Sure, everyone knows how great Miguel Cabrera, Mike Trout, and Clayton Kershaw are doing this season, but what about the other guys? The guys who are overlooked, who don’t grab your attention when you see their name, the guys who fly under the radar? The guys you may not have noticed are having great seasons.
Here’s a look at seven ballplayers who are having underrated seasons.
Jhoulys Chacin, RHP, Colorado Rockies
After being plagued by a pectoral muscle injury in 2012, Chacin has come back to have an outstanding year. The sinkerballing right-hander has gone 13-8 with a 3.09 ERA, 1.18 WHIP, and 144 ERA+. If he sustains or betters those numbers during the season’s last three weeks, they will all be career bests.
Perhaps his most striking statistic, however, is his home run per 9 inning ratio. It stands at a microscopic 0.4, due to the fact he’s only allowed 8 home runs in 183 innings. Only 4 of those big flies came at hitter-friendly Coors Field.
Ryan Raburn, UTIL, Cleveland Indians
The Indians signed the former Detroit Tiger to a minor league contract during the offseason. The Tribe has been so impressed with Raburn’s performance in 2013, that they signed him to an extension a month ago.
Raburn has played mostly outfield and DH, though he has played 2 games at second base, and even made an appearance as a pitcher (he allowed an earned run in an inning of work). At the plate, Raburn is having a career year. He’s batting .275/.370/.580 with 15 homers in only 230 plate appearances. He also has a 165 OPS+. He’s provided the Indians with tremendous punch off the bench.
Russell Martin, C, Pittsburgh Pirates
When Martin came up with the Dodgers in 2006, it seemed he had the perfect combination of attributes for a catcher. He called a good game, fielded his position very well, could hit for average and power. The wear and tear of being a major league backstop has taken its toll on his batting average over the years (although he’s had double-digit home runs each of his last three seasons), but he’s still one of the best in the business.
Martin leads all catchers in UZR with a 9.4 mark, according to Fangraphs. That would be the highest of his career. He’s also hit 13 home runs and has an above average OPS+ of 107.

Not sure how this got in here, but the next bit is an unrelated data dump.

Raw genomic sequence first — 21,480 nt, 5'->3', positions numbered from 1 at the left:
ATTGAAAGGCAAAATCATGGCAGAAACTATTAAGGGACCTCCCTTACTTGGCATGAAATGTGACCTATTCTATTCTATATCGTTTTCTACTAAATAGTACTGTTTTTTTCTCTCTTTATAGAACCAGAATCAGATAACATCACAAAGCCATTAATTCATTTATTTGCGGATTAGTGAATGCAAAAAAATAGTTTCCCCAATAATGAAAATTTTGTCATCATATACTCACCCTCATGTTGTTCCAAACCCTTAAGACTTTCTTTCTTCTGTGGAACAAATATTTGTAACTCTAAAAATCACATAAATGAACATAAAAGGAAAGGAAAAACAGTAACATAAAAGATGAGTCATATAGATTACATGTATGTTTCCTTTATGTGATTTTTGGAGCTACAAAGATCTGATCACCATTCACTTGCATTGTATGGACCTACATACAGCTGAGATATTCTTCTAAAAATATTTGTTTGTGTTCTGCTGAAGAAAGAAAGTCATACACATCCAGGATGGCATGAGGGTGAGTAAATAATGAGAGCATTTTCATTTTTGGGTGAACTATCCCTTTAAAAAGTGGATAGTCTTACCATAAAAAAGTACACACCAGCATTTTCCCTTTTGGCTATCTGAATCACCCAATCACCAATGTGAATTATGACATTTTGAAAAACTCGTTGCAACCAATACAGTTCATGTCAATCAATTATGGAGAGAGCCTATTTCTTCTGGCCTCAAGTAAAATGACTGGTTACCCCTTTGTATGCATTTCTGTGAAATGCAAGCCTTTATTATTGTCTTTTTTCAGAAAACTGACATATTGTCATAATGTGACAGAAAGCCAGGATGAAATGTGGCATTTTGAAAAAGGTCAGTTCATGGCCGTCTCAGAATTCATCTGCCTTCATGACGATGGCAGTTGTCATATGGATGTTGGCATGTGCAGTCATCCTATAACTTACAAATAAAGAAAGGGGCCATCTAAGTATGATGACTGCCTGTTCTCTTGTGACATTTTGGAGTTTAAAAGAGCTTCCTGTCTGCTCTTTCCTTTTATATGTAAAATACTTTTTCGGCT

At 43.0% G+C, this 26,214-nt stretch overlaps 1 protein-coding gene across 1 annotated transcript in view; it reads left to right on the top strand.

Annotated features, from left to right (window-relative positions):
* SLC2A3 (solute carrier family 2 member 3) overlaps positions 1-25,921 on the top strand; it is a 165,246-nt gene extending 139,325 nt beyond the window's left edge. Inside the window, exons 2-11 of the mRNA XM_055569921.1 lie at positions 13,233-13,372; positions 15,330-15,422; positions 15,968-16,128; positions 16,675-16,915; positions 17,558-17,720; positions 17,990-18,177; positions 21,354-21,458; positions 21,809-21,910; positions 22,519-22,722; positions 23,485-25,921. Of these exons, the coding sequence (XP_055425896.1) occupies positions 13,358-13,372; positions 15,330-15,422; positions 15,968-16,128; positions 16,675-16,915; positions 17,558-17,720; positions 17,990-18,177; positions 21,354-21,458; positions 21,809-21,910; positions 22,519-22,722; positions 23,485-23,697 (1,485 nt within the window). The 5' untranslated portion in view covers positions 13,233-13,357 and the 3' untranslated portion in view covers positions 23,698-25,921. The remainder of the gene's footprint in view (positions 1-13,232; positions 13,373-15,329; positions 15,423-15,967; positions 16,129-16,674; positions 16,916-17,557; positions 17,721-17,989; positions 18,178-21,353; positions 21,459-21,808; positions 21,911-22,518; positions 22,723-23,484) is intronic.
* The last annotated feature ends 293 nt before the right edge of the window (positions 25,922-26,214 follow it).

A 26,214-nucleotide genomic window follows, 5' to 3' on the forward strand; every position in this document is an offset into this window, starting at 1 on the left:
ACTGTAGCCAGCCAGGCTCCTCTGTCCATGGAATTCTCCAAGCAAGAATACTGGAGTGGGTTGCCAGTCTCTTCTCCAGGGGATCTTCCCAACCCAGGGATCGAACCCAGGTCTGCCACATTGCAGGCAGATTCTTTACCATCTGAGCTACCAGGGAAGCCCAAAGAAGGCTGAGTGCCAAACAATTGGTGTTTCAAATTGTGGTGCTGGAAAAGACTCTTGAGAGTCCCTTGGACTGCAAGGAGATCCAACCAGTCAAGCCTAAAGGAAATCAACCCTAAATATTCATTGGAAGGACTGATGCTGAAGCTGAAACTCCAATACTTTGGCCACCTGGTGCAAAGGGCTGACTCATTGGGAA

And the experience he’s brought to an up and coming young Pirates team is immeasurable.
Marlon Byrd, OF, Pittsburgh Pirates
Byrd spend most of his season for the Mets before being traded to Pittsburgh for prospects in August.
He resurrected his career following a decline punctuated by a PED suspension last year. In 2013, the 36 year-old is hitting .288/.334/.516 with 22 home runs and 79 RBIs. He helped stabilize the Mets messy outfield situation both at the plate and in the field. Byrd has 8 outfield assists this year.
Now, Marlon gets a chance to help the Pirates get into the playoffs and beyond.
Jean Segura, SS, Milwaukee Brewers
The Brewers acquired Segura last year from the Anaheim Angels at the trade deadline for RHP Zack Greinke. The Brewers made a wise choice. Segura has a career .313/.367/.439 slash in the minor leagues, and that success has translated to the major league level.
Segura is hitting .299/.332/.429 with 12 homers and 40 stolen bases. He’s only been caught stealing 6 times. In the field, he has a -0.2 UZR, but he’s made 14 errors on 653 chances, which is pretty good for a shortstop. The 23 year-old also made the All-Star team.
Segura will be a valuable piece of the puzzle for the rebuilding Crew.
Hunter Pence, OF, San Francisco Giants
Pence was the emotional leader of a Giants team that won the World Series last year, despite the fact that he has a measly .671 OPS after San Francisco acquired him from the Philadelphia Phillies mid-season.
This year, however, Pence has returned to form. He’s hitting .289/.340/.474 with 20 home runs and 79 RBIs. Most surprisingly, he’s stolen a career 21 bases.
The Giants may not be going anywhere this year, but Pence, a free agent after the season, may be heading toward a very nice payday.
Hisashi Iwakuma, RHP, Seattle Mariners
Signed by the Mariners from Japan last year, Iwakuma is 12-6 with a 2.97 ERA and 1.04 WHIP in 196.2 innings pitched. He’s struck out 169 batters while issuing merely 37 walks.
Imagine the notoriety Iwakuma would receive if he weren’t tucked away in the pacific northwest. That’s not a knock against Seattle, but if he played in New York or LA, he’d be a star.